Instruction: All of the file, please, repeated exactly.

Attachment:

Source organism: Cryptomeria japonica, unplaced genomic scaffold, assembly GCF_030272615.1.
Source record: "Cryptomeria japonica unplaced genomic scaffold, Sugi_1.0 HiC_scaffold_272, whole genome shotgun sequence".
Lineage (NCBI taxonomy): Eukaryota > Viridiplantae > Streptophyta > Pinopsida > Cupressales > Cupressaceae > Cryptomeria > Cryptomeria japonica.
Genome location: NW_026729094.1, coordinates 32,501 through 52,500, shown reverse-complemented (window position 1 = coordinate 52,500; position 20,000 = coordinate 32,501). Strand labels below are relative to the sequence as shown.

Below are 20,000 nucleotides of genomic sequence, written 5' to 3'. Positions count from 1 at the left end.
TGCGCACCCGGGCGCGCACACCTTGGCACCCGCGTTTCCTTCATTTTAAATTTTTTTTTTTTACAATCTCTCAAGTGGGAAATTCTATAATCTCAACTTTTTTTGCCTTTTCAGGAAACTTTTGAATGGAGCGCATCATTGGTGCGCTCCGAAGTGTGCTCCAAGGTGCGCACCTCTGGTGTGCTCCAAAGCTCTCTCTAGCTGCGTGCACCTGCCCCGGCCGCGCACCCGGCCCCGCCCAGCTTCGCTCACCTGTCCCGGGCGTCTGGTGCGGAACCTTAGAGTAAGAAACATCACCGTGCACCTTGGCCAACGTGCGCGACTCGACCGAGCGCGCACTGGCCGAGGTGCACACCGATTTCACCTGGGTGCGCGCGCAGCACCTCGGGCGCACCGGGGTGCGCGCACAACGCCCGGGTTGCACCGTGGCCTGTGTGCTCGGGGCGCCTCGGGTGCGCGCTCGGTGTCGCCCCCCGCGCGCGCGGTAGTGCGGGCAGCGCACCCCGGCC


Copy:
Source organism: Cryptomeria japonica, unplaced genomic scaffold, assembly GCF_030272615.1.
Source record: "Cryptomeria japonica unplaced genomic scaffold, Sugi_1.0 HiC_scaffold_272, whole genome shotgun sequence".
Lineage (NCBI taxonomy): Eukaryota > Viridiplantae > Streptophyta > Pinopsida > Cupressales > Cupressaceae > Cryptomeria > Cryptomeria japonica.
Genome location: NW_026729094.1, coordinates 32,501 through 52,500, shown reverse-complemented (window position 1 = coordinate 52,500; position 20,000 = coordinate 32,501). Strand labels below are relative to the sequence as shown.

Below are 20,000 nucleotides of genomic sequence, written 5' to 3'. Positions count from 1 at the left end.
TGCGCACCCGGGCGCGCACACCTTGGCACCCGCGTTTCCTTCATTTTAAATTTTTTTTTTTTACAATCTCTCAAGTGGGAAATTCTATAATCTCAACTTTTTTTGCCTTTTCAGGAAACTTTTGAATGGAGCGCATCATTGGTGCGCTCCGAAGTGTGCTCCAAGGTGCGCACCTCTGGTGTGCTCCAAAGCTCTCTCTAGCTGCGTGCACCTGCCCCGGCCGCGCACCCGGCCCCGCCCAGCTTCGCTCACCTGTCCCGGGCGTCTGGTGCGGAACCTTAGAGTAAGAAACATCACCGTGCACCTTGGCCAACGTGCGCGACTCGACCGAGCGCGCACTGGCCGAGGTGCACACCGATTTCACCTGGGTGCGCGCGCAGCACCTCGGGCGCACCGGGGTGCGCGCACAACGCCCGGGTTGCACCGTGGCCTGTGTGCTCGGGGCGCCTCGGGTGCGCGCTCGGTGTCGCCCCCCGCGCGCGCGGTAGTGCGGGCAGCGCACCCCGGCC